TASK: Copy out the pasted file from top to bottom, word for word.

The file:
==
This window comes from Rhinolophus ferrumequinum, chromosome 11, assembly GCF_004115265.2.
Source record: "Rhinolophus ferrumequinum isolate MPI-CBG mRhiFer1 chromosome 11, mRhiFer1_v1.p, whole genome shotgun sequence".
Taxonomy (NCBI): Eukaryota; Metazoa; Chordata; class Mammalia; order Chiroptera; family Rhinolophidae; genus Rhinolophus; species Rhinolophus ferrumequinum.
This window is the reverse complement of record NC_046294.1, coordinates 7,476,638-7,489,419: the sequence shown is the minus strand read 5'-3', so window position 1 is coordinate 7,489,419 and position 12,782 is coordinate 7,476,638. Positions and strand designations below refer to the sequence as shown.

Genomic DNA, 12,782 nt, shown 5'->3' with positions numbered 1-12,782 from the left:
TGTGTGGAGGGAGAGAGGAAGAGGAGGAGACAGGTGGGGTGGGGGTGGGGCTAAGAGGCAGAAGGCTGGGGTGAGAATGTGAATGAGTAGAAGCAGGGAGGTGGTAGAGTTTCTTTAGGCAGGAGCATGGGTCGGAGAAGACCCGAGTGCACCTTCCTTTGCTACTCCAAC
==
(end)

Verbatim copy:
This window comes from Rhinolophus ferrumequinum, chromosome 11, assembly GCF_004115265.2.
Source record: "Rhinolophus ferrumequinum isolate MPI-CBG mRhiFer1 chromosome 11, mRhiFer1_v1.p, whole genome shotgun sequence".
Taxonomy (NCBI): Eukaryota; Metazoa; Chordata; class Mammalia; order Chiroptera; family Rhinolophidae; genus Rhinolophus; species Rhinolophus ferrumequinum.
This window is the reverse complement of record NC_046294.1, coordinates 7,476,638-7,489,419: the sequence shown is the minus strand read 5'-3', so window position 1 is coordinate 7,489,419 and position 12,782 is coordinate 7,476,638. Positions and strand designations below refer to the sequence as shown.

Genomic DNA, 12,782 nt, shown 5'->3' with positions numbered 1-12,782 from the left:
TGTGTGGAGGGAGAGAGGAAGAGGAGGAGACAGGTGGGGTGGGGGTGGGGCTAAGAGGCAGAAGGCTGGGGTGAGAATGTGAATGAGTAGAAGCAGGGAGGTGGTAGAGTTTCTTTAGGCAGGAGCATGGGTCGGAGAAGACCCGAGTGCACCTTCCTTTGCTACTCCAAC